Yeah, they say that everything goes in cycles and I guess it’s being proven right again. It’s really going to be interesting. I think that nowadays it’s just so rare for something unique to pop-up. So right now a lot of independent skaters are getting to show their own voice through their own brands. So we’re finally getting some new ideas and variety back into skateboarding. And I think it’s just refreshing to everyone after the same brands having a strong hold on the industry for so long.

If you could possibly make any video project you wanted to, what would it be? Would there be one part you’re still dreaming of or one skater you would want to work with?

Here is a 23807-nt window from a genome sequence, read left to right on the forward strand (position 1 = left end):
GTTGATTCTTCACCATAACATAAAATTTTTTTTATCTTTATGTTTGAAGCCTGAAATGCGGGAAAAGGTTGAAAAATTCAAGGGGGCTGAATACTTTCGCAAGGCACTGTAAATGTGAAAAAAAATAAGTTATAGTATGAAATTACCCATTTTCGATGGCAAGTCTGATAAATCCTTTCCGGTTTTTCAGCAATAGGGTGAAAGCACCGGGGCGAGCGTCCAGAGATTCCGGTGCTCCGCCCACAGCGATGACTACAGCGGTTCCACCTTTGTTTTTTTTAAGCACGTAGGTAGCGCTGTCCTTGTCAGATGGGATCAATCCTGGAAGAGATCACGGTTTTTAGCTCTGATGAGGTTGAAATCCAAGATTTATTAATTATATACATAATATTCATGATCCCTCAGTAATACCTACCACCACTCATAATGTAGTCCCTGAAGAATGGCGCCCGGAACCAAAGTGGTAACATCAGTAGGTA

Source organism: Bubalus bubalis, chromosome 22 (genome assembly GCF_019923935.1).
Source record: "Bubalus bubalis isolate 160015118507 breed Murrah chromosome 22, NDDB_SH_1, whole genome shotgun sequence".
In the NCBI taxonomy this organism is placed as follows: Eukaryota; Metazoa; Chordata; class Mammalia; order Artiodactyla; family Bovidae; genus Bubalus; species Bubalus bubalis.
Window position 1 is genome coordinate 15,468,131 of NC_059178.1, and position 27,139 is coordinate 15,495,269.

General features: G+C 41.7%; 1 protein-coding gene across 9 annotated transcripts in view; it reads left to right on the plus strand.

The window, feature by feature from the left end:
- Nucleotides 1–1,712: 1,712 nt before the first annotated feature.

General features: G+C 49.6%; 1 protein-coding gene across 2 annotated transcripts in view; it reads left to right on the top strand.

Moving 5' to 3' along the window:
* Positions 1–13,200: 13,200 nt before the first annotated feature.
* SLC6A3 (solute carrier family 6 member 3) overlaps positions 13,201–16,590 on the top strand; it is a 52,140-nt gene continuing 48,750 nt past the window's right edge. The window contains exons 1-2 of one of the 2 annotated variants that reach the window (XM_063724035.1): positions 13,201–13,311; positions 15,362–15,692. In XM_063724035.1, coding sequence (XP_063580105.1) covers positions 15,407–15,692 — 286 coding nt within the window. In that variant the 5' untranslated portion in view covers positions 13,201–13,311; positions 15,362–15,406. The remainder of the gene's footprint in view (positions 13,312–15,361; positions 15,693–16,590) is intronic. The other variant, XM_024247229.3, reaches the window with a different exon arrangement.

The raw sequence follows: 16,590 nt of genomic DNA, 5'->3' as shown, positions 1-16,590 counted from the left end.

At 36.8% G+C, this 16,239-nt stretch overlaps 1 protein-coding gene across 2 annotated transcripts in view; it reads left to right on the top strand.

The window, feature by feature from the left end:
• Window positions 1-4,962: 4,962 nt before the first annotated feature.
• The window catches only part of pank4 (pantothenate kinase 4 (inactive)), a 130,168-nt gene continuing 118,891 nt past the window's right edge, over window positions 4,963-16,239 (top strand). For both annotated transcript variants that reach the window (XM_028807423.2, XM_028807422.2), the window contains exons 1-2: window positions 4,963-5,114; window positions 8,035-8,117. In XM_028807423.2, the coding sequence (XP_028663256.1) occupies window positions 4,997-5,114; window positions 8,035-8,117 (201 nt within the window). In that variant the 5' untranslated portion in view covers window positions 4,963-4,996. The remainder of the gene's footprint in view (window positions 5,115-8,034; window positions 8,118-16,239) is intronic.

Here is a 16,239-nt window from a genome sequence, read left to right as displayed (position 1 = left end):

Hmmm……that’s almost impossible to answer. Over the past couple of years I haven’t had the freedom or time to do any big projects in the way I’d like to do them. It would be amazing to be able to do a sort of „Static All-Stars“ video with new parts from all of my favorite Static parts in the past. Oyola, Stiener, Rupp, Mullendore, Igei, Puleo, Quim, Jahmal, Shier, Selego, Brandi, etc. But that would literally be impossible today. I’d need a time machine. As for skaters I wish I could’ve done full parts with, Robbie Gangemi would’ve been such a rad addition to the Static history. I wish I had gotten a Pontus Alv, Danny Wainwright or Ben Jobe in one of the older Static videos. And Jan Kliewer was someone I always had wished I could’ve had involved in Static too. I’m a big fan of his skating. But I’d say that ideally I’d like to do a sort of documentary/skate video that tells more of the story behind the personalities who really built street skating culture as we know it. And then include skate montages intertwined with the storyline. That’s something I’d like to make happen some day. But I have to finish Static 4 first. Haha.